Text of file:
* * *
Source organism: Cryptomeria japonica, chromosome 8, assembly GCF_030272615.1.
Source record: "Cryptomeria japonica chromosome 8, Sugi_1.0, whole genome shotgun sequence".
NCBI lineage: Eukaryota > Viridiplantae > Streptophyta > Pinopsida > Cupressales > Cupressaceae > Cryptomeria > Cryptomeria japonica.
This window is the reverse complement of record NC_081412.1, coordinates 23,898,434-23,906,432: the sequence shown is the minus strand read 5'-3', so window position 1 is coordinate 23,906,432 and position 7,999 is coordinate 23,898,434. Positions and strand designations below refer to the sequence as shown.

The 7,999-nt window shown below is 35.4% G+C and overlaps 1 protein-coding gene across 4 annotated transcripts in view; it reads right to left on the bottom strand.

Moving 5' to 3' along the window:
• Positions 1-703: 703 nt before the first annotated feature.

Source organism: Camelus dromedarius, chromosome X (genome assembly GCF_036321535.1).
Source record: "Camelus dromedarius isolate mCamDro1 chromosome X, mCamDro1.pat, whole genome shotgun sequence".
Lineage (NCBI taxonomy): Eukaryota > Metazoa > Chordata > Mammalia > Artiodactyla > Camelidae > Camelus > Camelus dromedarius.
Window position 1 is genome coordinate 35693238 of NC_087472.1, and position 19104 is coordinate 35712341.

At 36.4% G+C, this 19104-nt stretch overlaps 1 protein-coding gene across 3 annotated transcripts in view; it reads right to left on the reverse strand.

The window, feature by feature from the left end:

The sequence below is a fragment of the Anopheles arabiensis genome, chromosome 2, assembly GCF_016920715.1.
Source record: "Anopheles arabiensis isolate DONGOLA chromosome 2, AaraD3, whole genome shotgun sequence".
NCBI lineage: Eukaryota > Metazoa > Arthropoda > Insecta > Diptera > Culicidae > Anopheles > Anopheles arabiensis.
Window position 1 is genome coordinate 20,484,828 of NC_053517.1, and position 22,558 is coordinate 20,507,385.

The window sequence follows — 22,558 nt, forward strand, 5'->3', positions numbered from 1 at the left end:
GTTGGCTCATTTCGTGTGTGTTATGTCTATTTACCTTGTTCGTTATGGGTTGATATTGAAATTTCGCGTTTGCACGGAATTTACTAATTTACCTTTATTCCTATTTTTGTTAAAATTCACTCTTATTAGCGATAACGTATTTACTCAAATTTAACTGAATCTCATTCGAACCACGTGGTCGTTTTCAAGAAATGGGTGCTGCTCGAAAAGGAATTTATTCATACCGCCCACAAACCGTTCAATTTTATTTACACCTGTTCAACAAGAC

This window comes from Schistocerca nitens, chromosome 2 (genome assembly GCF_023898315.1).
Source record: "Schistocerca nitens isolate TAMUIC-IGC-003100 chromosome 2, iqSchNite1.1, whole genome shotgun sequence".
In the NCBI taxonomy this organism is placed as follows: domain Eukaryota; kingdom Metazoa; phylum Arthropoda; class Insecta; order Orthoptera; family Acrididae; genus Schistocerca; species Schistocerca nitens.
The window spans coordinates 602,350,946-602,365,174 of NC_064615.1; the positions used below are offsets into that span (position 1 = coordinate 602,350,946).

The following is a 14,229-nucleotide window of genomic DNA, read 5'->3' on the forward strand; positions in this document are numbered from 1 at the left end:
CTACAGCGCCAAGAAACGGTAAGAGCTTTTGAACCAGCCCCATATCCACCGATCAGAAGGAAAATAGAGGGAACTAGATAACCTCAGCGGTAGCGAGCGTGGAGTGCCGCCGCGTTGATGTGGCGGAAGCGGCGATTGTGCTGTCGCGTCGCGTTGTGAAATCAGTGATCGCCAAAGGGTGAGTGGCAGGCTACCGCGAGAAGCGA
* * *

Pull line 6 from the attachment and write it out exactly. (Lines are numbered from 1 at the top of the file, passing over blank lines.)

Moving 5' to 3' along the window: